One of the best of Sir James Barrie’s comedies, The Admirable Crichton contains a more definite theme than Barrie generally put into his plays. His satirical portrait of an English aristocrat with liberal ideas is among the most skillfully executed of this character type. Lord Loam, like many liberals, is a kind of social Jekyll and Hyde, accepting the doctrine of the rights of humanity in theory but holding tightly to his privileges in practice.
The immediate inspiration for The Admirable Crichton, as for its successor Peter Pan (pr. 1904), was Barrie’s relationship with the four sons of Arthur Llewellyn Davies, whom Barrie “adopted” as almost his own. Peter Pan was based in the stories Barrie made up for the boys, and The Admirable Crichton was based in the make-believe games he played with them, in which fantasies of being cast away on a deserted island played a major part. The games were fueled by his memories of Daniel Defoe’s Robinson Crusoe (1719) and of such boys’ books derived from Defoe’s work as Johann Rudolf Wyss’s Der schweizerische Robinson (1812-1827; The Swiss Family Robinson, 1814, 1818, 1820) and R. M. Ballantyne’s Coral Island (1858). In all these tales the resourcefulness of the heroes invariably allows them to establish a comfortable lifestyle, thereby demonstrating the superior nature of British civilization. The skeptical Barrie probably used the make-believe games to teach the four boys that lighting fires and building huts are not quite as easy as such stories make out—a lesson that Lord Loam learns the hard way.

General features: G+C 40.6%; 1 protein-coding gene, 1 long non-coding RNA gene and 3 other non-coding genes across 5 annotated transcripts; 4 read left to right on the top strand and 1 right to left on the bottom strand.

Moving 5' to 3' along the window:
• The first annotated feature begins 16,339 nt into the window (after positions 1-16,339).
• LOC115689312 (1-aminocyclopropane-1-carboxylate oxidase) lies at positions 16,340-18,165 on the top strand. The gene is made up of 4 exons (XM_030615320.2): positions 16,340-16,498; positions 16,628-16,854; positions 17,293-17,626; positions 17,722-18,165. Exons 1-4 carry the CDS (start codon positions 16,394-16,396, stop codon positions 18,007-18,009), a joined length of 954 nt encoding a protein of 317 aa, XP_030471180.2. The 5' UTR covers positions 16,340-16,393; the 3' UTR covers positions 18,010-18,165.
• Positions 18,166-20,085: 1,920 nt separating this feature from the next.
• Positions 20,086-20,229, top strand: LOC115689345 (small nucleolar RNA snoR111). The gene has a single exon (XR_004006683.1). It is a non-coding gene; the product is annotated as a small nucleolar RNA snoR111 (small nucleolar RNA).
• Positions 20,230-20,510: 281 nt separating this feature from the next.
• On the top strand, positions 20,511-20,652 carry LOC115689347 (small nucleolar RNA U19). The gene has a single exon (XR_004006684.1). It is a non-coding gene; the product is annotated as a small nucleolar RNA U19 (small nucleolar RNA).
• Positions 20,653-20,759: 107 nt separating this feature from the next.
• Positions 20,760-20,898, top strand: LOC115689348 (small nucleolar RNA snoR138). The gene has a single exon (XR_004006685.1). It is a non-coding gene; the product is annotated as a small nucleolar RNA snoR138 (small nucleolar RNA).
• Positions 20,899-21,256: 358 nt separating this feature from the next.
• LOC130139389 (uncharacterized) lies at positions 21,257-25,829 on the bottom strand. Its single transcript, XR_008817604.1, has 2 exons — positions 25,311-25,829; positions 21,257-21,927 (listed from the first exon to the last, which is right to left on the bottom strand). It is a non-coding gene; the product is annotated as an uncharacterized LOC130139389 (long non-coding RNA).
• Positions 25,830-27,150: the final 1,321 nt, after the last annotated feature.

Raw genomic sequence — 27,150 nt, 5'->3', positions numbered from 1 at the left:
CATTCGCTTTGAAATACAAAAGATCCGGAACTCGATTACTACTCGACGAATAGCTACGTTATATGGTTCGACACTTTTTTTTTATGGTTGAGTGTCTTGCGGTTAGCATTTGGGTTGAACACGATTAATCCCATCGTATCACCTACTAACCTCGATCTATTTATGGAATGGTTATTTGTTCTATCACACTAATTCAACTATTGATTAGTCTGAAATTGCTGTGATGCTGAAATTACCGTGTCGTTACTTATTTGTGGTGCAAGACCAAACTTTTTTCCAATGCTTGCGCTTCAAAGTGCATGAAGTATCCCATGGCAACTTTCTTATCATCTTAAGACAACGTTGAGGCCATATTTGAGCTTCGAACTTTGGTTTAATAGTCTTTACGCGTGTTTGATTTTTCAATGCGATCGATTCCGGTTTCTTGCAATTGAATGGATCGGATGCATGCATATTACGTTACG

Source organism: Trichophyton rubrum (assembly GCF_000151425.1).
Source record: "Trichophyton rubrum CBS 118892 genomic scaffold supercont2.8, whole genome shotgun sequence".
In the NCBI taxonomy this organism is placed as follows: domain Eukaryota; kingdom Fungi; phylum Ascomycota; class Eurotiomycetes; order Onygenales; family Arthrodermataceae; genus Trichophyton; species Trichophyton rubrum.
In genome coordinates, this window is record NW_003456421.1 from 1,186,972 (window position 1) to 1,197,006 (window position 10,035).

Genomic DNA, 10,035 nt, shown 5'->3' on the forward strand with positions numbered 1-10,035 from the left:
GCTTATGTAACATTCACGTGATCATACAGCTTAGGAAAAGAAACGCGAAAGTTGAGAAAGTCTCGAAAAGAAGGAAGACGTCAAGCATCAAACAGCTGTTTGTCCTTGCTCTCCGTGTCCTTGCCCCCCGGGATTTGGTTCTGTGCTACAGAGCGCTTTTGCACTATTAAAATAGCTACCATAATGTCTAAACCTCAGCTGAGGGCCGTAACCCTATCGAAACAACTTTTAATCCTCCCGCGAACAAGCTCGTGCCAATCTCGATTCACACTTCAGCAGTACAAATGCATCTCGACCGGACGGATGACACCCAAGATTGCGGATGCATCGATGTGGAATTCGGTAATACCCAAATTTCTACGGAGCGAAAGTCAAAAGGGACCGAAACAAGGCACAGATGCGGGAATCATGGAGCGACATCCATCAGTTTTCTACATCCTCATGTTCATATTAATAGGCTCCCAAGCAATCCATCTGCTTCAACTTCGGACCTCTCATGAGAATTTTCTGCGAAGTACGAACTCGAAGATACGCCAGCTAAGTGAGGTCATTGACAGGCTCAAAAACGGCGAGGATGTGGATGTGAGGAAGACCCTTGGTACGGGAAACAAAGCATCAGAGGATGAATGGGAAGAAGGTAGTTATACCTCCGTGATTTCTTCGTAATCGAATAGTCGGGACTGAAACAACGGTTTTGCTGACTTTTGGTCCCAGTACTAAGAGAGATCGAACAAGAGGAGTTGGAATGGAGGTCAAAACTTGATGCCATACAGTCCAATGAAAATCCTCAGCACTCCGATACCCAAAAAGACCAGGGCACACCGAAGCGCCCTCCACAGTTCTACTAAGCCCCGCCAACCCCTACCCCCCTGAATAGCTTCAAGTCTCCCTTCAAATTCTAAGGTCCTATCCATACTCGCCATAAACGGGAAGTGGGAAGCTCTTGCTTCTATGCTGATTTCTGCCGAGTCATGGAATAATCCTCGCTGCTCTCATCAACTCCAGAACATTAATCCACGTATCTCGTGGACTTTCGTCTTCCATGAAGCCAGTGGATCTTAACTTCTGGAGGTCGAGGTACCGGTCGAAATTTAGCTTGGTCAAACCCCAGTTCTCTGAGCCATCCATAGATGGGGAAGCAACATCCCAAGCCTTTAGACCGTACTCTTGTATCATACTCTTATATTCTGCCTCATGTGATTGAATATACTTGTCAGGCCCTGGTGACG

The title of the play is as ironic as its contents. The reputation—what kind of reputation is a matter of interpretation—of the original Admirable Crichton, a sixteenth century Scots adventurer who died in a brawl at the age of twenty-two, is immortalized in Thomas Urquhart’s Ekskubalauron (1652), for example. The play’s contrasting of the English aristocracy and its servant class is rooted in Barrie’s awareness of the difference in outlook between the wealthy but airy-fairy English and the poor but hardheaded Scots. As a Scotsman from a poor background, Barrie was acutely aware of the delusions of the well-off Londoners among whom he had come to live, and the temptation to subject their affectations to the...
(The entire section is 974 words.)